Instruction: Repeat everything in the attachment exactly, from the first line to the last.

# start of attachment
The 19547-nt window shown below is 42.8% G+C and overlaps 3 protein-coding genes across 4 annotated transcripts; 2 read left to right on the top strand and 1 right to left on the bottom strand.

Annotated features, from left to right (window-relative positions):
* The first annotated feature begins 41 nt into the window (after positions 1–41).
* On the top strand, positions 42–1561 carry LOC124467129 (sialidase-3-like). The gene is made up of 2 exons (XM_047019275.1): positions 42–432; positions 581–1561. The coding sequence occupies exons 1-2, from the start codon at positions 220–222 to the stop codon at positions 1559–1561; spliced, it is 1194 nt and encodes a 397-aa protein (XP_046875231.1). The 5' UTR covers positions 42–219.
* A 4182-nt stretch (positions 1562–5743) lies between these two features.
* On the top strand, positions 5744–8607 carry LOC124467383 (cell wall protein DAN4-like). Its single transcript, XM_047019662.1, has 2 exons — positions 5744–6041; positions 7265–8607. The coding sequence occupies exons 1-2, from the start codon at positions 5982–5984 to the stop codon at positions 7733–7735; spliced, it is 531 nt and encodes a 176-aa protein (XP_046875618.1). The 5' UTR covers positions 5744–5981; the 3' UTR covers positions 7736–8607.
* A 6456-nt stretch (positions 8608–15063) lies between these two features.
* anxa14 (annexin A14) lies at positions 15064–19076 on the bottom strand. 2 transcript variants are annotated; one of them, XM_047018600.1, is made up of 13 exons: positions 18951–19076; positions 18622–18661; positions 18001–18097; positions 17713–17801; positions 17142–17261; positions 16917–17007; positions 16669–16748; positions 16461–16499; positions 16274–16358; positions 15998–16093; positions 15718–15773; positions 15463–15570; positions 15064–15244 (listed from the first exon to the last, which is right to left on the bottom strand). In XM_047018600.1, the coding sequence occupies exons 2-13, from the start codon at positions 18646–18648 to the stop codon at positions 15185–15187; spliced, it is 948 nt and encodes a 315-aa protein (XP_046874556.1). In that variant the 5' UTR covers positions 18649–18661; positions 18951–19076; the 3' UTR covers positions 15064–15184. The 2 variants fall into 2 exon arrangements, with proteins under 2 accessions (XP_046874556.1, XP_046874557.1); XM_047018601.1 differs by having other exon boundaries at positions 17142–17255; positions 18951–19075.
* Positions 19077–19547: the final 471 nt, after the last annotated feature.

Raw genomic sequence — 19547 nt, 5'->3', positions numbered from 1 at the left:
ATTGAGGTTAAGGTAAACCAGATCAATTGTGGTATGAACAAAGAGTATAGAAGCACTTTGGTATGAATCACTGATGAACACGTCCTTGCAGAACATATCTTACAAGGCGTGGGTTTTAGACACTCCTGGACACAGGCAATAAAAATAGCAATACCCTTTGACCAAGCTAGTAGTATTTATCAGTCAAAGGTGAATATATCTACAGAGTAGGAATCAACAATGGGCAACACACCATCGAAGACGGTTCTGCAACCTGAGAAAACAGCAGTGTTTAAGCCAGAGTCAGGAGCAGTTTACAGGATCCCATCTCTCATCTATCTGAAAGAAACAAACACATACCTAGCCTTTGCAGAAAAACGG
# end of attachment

The 19547-nt window shown below is 42.8% G+C and overlaps 3 protein-coding genes across 4 annotated transcripts; 2 read left to right on the top strand and 1 right to left on the bottom strand.

Annotated features, from left to right (window-relative positions):
* The first annotated feature begins 41 nt into the window (after positions 1–41).
* On the top strand, positions 42–1561 carry LOC124467129 (sialidase-3-like). The gene is made up of 2 exons (XM_047019275.1): positions 42–432; positions 581–1561. The coding sequence occupies exons 1-2, from the start codon at positions 220–222 to the stop codon at positions 1559–1561; spliced, it is 1194 nt and encodes a 397-aa protein (XP_046875231.1). The 5' UTR covers positions 42–219.
* A 4182-nt stretch (positions 1562–5743) lies between these two features.
* On the top strand, positions 5744–8607 carry LOC124467383 (cell wall protein DAN4-like). Its single transcript, XM_047019662.1, has 2 exons — positions 5744–6041; positions 7265–8607. The coding sequence occupies exons 1-2, from the start codon at positions 5982–5984 to the stop codon at positions 7733–7735; spliced, it is 531 nt and encodes a 176-aa protein (XP_046875618.1). The 5' UTR covers positions 5744–5981; the 3' UTR covers positions 7736–8607.
* A 6456-nt stretch (positions 8608–15063) lies between these two features.
* anxa14 (annexin A14) lies at positions 15064–19076 on the bottom strand. 2 transcript variants are annotated; one of them, XM_047018600.1, is made up of 13 exons: positions 18951–19076; positions 18622–18661; positions 18001–18097; positions 17713–17801; positions 17142–17261; positions 16917–17007; positions 16669–16748; positions 16461–16499; positions 16274–16358; positions 15998–16093; positions 15718–15773; positions 15463–15570; positions 15064–15244 (listed from the first exon to the last, which is right to left on the bottom strand). In XM_047018600.1, the coding sequence occupies exons 2-13, from the start codon at positions 18646–18648 to the stop codon at positions 15185–15187; spliced, it is 948 nt and encodes a 315-aa protein (XP_046874556.1). In that variant the 5' UTR covers positions 18649–18661; positions 18951–19076; the 3' UTR covers positions 15064–15184. The 2 variants fall into 2 exon arrangements, with proteins under 2 accessions (XP_046874556.1, XP_046874557.1); XM_047018601.1 differs by having other exon boundaries at positions 17142–17255; positions 18951–19075.
* Positions 19077–19547: the final 471 nt, after the last annotated feature.

Raw genomic sequence — 19547 nt, 5'->3', positions numbered from 1 at the left:
ATTGAGGTTAAGGTAAACCAGATCAATTGTGGTATGAACAAAGAGTATAGAAGCACTTTGGTATGAATCACTGATGAACACGTCCTTGCAGAACATATCTTACAAGGCGTGGGTTTTAGACACTCCTGGACACAGGCAATAAAAATAGCAATACCCTTTGACCAAGCTAGTAGTATTTATCAGTCAAAGGTGAATATATCTACAGAGTAGGAATCAACAATGGGCAACACACCATCGAAGACGGTTCTGCAACCTGAGAAAACAGCAGTGTTTAAGCCAGAGTCAGGAGCAGTTTACAGGATCCCATCTCTCATCTATCTGAAAGAAACAAACACATACCTAGCCTTTGCAGAAAAACGG